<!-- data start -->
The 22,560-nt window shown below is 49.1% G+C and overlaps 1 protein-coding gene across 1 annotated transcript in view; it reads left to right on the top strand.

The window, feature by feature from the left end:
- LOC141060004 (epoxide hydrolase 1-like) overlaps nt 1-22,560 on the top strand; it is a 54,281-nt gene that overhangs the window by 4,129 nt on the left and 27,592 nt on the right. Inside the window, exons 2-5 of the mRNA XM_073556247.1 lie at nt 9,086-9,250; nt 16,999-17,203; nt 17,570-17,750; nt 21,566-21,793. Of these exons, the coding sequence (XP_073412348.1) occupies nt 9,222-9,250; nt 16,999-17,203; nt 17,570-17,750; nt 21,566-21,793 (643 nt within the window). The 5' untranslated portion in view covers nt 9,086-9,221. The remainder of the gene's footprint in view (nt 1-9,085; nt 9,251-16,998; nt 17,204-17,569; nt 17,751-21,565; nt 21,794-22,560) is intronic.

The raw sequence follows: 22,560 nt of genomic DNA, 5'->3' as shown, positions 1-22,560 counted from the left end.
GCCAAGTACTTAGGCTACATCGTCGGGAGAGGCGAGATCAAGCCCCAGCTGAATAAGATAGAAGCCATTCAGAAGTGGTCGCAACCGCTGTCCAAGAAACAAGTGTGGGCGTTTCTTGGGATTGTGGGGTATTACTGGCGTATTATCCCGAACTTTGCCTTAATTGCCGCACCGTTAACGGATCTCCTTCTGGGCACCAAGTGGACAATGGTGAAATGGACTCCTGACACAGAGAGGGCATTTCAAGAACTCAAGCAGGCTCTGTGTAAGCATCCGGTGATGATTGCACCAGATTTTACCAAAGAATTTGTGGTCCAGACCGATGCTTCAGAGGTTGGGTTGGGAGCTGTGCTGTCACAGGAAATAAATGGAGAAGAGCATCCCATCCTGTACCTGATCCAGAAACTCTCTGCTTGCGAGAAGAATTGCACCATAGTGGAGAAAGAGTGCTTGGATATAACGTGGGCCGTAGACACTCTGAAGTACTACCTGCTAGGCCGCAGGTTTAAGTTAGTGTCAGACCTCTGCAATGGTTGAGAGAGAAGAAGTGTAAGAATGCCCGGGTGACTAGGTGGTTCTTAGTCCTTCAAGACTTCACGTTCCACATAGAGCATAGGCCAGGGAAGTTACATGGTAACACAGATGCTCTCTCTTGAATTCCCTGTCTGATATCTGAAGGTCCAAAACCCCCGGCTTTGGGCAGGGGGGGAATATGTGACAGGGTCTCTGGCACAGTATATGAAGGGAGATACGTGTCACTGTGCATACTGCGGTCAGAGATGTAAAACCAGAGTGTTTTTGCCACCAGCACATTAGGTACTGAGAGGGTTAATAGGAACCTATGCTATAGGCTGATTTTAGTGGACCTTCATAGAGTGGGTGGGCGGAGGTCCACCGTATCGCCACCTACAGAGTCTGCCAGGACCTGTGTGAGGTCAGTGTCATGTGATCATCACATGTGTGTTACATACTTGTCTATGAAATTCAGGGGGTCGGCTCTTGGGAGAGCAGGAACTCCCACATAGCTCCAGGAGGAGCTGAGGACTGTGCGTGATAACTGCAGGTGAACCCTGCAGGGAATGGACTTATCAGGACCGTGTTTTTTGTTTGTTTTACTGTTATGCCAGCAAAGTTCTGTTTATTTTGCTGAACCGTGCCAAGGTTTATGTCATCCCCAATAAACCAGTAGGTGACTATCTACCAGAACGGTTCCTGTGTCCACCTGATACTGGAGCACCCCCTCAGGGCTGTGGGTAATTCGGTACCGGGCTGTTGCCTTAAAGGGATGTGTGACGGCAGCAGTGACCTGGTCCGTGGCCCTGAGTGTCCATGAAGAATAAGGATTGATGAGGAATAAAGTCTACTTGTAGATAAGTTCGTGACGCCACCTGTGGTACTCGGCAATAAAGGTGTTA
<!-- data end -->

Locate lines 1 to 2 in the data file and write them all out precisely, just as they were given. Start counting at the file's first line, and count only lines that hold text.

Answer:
The 22,560-nt window shown below is 49.1% G+C and overlaps 1 protein-coding gene across 1 annotated transcript in view; it reads left to right on the top strand.

The window, feature by feature from the left end: